During the party last night I had an interesting conversation with one of the students. He is an economics student at NUR and is interested in doing international work. He has great pride in his people yet is saddened by how little value Africans see in themselves. Eddie spoke about how many Africans see a foreigner and believe that the foreigner is better than them, but he sees a foreigner and believes that there can be an equal exchange of ideas. We discussed what it means to be “developed” and how the west, through out cast offs, are keeping Africa from progressing. He sees education as an essential role in the “development” of Africa - however they choose to define it - in order to teach people to be proud of their country and culture, value themselves as individuals, and recognize what they as a country/continent can contribute to the world.

I must admit that I was blown away by what Eddie was saying as resonated with a book I am reading right now that provides a critical analysis of development. I had just finished a chapter which spoke to the fact that by identifying a group of people as “underdeveloped” we are “deepening the disability” of that group of people. We cannot expect people to see values in themselves, or empower themselves, if the label the western world gives them is one that devalues their lives. When reading this chapter, I had thought about the role of critical pedagogy in such areas – of how essential it is for the empowerment of 2/3 of the world…..

And here Eddie, someone living and breathing something I am trying so hard to understand, reaffirmed my thoughts.

I will likely produce one more posting once I have landed as tomorrow morning I am going to watch the former prostitutes in their basket weaving training. I have a Polaroid camera and will take pictures of the women with their children. Many of these women are HIV positive and will not see their children grow. Maybe I am making assumptions about their values, but I think it might be nice for the families to have pictures of themselves with their loved ones – something they cannot afford on their own.

One final note before signing off – today the consultant gave his presentation of the business plan we put together for the University. In a previous posting I spoke about the deadlines the consultant had put on different tasks. Today was the University’s first deadline in a 5 year strategic plan….the task was to produce a list of names for the Project Management Team. Had the University done anything about this task?…..No…..I can’t even begin to start writing about this – it would open Pandora’s Box – and I don’t have the time right now. I need time to digest and reflect as I just cannot wrap my head around it…

Thursday, September 13, 2007

Parting is such sweet sorrow....

This is our colleague/friend's wife and two children. Englebert's wife gave birth to their third child two weeks ago. The eldest boy is on my lap and the baby in Claudine's arms. This baby has been named Kalisa, apparently after me. Englebert had said they wanted to give the baby my name; however, were having a boy....guess they were lucky that my name is gender 'transferable' in Rwanda. The baby is absolutely beautiful. After holding Kalisa for some time and watching him in his perfection; I found it hard to say goodbye. It is always difficult to leave a place after an extended period of time, especially when you know that the chances of seeing eachother again is very slim. It was especially difficult to leave Kalisa - a new soul I have been tied to by name. I will not get the opportunity to watch this child grow and the likelyhood of knowing what this child's future will bring is limited. As with most of my goodbyes abroad, myself and my new friends throw around the idea of my return, but we all know that this goodbye is likely for good.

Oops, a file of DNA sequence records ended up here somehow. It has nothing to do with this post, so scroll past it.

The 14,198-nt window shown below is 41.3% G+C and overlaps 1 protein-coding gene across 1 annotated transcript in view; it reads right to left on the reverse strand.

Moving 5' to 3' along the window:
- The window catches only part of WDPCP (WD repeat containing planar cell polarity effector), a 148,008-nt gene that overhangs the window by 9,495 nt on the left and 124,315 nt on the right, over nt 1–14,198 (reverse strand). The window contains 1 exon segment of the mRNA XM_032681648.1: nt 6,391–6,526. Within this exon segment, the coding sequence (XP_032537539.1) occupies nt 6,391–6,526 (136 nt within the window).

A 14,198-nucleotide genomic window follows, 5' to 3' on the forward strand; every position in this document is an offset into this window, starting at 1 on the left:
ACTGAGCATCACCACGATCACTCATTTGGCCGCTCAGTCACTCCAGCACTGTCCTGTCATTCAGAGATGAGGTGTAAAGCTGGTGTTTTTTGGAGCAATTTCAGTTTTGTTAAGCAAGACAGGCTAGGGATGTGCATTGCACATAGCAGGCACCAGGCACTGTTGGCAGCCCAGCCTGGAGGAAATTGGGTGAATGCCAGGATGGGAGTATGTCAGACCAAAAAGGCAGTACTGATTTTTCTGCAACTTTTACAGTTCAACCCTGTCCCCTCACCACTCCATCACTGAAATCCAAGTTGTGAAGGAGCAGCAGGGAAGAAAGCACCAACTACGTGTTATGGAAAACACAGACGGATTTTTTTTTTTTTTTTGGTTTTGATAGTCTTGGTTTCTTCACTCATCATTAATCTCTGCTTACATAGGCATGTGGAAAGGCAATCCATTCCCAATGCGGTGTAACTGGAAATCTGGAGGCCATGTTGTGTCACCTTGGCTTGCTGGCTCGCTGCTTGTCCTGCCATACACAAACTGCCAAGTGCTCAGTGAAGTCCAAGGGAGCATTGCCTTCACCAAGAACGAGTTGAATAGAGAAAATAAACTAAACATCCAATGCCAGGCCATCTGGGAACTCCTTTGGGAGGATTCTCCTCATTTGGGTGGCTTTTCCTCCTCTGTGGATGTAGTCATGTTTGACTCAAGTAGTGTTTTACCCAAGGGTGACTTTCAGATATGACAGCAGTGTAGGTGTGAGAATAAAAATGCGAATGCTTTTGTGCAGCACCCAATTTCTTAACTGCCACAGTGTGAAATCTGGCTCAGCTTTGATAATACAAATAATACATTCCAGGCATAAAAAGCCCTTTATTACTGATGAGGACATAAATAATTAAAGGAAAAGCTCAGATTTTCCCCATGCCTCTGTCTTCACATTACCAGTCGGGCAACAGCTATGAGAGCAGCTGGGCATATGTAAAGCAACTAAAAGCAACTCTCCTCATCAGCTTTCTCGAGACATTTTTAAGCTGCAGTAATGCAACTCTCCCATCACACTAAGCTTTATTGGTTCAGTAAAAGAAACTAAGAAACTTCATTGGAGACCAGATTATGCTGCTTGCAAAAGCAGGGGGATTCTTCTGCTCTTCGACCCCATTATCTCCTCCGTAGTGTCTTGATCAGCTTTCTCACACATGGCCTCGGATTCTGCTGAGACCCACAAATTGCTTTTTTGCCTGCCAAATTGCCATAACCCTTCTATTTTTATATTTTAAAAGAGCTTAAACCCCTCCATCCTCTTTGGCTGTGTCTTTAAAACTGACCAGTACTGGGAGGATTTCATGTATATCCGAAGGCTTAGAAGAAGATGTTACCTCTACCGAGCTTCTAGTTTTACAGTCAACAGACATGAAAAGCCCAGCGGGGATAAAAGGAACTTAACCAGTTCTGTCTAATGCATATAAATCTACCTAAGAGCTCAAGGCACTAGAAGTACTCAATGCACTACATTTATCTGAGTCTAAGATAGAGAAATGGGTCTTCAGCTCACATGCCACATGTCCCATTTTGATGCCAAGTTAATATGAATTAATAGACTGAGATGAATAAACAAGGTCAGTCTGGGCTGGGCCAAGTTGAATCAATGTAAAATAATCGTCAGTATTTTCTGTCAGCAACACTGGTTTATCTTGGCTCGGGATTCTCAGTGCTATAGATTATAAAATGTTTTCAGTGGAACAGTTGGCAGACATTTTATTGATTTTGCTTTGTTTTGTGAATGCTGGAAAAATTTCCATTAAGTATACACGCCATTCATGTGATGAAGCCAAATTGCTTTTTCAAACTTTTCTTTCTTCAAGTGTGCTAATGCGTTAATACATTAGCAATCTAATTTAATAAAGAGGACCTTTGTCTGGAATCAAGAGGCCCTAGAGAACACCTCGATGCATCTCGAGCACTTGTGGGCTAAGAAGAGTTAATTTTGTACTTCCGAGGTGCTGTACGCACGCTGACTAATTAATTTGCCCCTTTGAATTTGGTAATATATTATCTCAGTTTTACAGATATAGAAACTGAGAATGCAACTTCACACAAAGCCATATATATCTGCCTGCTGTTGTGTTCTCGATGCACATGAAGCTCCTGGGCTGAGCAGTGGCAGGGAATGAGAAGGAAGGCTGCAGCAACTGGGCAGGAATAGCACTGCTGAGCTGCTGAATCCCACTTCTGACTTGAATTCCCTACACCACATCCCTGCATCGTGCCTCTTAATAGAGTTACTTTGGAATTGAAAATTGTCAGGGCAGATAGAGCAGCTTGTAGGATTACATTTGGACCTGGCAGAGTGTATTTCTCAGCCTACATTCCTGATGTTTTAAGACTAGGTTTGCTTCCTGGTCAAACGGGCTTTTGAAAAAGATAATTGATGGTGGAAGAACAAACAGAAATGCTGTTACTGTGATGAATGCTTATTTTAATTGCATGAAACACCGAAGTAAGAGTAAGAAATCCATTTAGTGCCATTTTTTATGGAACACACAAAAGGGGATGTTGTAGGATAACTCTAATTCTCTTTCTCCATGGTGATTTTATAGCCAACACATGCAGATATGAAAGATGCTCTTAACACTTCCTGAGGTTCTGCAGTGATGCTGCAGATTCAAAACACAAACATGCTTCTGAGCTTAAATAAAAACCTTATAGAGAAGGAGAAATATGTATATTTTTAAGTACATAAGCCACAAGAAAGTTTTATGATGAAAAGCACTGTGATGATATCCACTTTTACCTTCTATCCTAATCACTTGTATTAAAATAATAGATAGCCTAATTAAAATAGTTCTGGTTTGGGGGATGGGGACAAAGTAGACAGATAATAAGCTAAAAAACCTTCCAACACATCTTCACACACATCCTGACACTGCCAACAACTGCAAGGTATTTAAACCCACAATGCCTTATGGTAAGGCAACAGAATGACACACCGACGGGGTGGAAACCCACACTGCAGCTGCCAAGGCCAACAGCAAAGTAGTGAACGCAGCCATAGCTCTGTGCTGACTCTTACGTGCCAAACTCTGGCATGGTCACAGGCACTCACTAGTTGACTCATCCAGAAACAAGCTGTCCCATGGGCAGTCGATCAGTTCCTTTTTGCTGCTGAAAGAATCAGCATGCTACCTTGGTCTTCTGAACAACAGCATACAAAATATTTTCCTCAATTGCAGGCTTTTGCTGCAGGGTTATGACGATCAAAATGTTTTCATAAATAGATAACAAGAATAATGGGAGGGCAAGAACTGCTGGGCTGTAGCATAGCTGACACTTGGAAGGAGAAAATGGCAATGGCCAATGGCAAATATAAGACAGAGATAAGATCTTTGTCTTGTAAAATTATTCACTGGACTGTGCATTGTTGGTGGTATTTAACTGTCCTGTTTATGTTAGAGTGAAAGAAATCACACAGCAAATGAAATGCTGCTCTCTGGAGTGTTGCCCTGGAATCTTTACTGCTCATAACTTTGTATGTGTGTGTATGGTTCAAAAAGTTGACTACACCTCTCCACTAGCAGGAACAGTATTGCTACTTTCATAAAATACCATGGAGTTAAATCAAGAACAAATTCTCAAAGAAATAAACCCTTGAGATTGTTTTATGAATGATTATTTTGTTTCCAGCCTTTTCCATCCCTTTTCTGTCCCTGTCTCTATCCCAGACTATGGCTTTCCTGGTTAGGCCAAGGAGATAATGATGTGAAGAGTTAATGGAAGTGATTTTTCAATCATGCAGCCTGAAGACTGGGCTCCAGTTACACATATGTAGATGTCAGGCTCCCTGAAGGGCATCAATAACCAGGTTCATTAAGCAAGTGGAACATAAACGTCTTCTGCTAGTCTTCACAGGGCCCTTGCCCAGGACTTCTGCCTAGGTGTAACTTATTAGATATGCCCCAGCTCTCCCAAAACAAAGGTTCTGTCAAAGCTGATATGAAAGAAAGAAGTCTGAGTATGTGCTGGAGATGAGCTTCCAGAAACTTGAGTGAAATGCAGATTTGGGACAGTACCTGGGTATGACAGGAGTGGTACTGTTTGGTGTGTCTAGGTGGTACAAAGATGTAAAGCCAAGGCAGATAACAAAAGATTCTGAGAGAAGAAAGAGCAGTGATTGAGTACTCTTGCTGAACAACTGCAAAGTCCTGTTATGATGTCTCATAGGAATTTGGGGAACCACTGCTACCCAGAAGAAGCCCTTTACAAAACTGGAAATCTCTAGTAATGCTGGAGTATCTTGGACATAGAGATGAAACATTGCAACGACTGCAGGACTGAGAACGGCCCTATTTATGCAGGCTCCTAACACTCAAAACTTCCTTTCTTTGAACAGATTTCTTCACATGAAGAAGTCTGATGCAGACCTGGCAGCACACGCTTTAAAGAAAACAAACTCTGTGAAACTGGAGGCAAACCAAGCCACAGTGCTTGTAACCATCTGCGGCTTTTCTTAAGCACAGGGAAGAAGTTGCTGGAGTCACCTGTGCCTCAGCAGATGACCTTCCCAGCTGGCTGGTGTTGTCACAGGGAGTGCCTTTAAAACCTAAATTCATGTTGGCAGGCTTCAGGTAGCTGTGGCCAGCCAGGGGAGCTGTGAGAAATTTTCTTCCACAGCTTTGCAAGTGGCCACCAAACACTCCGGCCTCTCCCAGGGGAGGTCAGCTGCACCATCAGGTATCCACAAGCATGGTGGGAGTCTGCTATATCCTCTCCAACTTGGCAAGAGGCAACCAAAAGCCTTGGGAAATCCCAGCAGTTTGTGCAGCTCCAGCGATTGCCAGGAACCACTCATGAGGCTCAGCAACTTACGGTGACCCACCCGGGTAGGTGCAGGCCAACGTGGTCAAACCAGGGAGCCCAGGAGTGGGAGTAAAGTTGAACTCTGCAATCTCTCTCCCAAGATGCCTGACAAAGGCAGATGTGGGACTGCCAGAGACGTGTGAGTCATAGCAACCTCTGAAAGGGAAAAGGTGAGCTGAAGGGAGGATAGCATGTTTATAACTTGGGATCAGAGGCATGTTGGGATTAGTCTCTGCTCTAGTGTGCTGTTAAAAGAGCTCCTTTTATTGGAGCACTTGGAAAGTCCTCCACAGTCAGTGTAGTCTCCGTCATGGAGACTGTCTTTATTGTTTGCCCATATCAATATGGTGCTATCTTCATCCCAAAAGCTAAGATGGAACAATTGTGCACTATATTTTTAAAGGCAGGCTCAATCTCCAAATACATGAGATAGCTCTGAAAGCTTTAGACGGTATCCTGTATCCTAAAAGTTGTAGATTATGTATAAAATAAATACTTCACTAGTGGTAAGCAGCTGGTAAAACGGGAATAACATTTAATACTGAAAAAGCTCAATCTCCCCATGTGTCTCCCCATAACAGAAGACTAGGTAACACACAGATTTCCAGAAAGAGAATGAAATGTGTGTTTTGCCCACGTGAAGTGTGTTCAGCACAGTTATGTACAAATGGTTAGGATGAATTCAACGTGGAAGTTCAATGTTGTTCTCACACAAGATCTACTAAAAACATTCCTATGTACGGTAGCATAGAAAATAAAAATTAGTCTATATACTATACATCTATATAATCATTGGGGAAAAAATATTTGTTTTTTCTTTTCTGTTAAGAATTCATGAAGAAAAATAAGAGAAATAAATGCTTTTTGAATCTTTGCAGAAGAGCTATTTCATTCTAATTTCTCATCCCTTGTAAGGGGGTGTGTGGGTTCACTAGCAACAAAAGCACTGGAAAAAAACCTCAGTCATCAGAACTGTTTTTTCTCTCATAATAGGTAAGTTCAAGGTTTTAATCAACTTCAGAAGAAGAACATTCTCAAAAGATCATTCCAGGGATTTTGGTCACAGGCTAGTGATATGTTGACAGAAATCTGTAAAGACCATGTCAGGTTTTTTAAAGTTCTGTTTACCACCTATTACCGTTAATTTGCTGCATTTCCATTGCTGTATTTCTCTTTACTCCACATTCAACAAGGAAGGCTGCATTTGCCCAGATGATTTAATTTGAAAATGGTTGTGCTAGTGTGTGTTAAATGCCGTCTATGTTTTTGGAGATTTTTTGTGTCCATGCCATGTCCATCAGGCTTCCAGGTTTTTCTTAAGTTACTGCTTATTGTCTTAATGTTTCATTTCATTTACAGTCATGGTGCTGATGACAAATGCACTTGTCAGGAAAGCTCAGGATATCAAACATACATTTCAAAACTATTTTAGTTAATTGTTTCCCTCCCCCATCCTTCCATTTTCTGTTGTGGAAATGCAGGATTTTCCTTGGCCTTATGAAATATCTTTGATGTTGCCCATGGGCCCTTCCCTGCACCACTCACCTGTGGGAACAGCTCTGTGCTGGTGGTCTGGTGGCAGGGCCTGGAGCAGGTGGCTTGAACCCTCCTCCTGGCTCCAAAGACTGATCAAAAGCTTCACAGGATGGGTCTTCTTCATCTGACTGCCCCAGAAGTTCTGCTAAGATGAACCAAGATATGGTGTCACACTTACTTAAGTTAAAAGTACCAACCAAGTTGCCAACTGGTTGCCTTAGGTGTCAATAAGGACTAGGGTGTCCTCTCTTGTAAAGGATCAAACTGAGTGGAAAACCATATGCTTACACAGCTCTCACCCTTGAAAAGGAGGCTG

How often do 'locals' experience this? How many muzungo's come into their lives for short periods of time, force friendships with the locals and then leave...often without maintaining communication, let alone the return visit they promised? I know I am guilty of this. Is this difficult for them? And if so, how are they able to continuously open their hearts and homes as they have done for us?

Wednesday, September 12, 2007

Last Day of School

Today kind of feels like the last day of school before summer holidays...when you are expected to be present, but not really expected to do anything productive....I find that my heart and brain have disengaged from the University and the work we have been doing.

In order to prepare for our departure, we  left the consultant to work with the faculty and staff, collecting the necessary data for us to assist tomorrow in creating the business plan. As such, I have taken some time to do some reflecting - as is evident with the next two postings.

Through working with NUR staff on Phase II of the Strategic Plan, I found myself continually throwing the consultant questions about his role, as a western consultant, in the "development" process of the University. Often my thoughts steer to the relevance/importance of local cultural values in this planning and development process.

I place hope in the process I have witnessed this week at the University as it is likely one of the most inclusive processes in creating a business plan for strategic development at such a high level of institution.